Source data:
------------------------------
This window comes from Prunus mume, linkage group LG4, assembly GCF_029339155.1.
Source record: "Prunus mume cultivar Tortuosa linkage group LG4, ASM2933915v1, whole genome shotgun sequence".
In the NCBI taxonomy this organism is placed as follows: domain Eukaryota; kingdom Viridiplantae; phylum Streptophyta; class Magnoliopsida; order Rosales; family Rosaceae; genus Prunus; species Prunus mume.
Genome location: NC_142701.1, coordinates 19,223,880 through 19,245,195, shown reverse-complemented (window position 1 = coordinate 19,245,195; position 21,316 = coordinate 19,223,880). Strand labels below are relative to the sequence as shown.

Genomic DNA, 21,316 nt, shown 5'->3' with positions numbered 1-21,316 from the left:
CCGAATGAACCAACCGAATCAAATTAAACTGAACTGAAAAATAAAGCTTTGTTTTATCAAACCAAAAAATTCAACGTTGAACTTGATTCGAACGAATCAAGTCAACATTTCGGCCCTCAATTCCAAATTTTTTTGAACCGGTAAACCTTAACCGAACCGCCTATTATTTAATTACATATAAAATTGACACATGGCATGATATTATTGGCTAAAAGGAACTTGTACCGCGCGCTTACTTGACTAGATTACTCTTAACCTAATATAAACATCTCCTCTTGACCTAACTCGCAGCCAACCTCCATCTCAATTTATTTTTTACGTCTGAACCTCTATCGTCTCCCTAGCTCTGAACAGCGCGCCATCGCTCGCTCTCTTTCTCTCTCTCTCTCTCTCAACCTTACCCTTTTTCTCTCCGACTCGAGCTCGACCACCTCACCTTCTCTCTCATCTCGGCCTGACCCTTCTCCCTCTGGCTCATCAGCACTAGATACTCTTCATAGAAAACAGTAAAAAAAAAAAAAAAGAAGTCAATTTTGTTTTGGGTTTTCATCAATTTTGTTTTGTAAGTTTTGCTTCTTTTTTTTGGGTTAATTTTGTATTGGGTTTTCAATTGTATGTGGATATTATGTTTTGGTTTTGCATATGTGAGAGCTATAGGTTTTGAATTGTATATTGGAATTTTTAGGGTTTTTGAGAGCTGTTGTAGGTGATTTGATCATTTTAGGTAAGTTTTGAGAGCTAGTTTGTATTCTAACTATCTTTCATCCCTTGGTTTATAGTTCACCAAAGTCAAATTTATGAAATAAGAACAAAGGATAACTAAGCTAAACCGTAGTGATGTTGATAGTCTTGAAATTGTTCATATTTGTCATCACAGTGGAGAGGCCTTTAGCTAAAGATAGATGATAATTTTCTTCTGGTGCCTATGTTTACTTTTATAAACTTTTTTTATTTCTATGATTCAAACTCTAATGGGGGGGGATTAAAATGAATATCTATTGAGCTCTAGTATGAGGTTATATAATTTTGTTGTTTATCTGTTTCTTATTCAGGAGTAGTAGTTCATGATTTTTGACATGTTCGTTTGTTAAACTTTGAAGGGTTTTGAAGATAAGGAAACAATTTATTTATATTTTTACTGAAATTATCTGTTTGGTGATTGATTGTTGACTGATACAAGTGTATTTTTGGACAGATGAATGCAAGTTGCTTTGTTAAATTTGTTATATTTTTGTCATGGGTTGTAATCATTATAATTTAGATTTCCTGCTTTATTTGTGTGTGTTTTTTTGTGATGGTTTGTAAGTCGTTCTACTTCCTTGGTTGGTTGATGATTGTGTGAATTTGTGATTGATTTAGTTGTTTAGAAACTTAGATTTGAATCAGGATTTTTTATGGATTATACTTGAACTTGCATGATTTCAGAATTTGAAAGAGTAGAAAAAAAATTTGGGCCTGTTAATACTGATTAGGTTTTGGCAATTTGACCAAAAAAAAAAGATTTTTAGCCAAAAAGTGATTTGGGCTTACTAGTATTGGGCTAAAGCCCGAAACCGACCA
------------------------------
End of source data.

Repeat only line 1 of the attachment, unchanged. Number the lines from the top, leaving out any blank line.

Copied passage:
This window comes from Prunus mume, linkage group LG4, assembly GCF_029339155.1.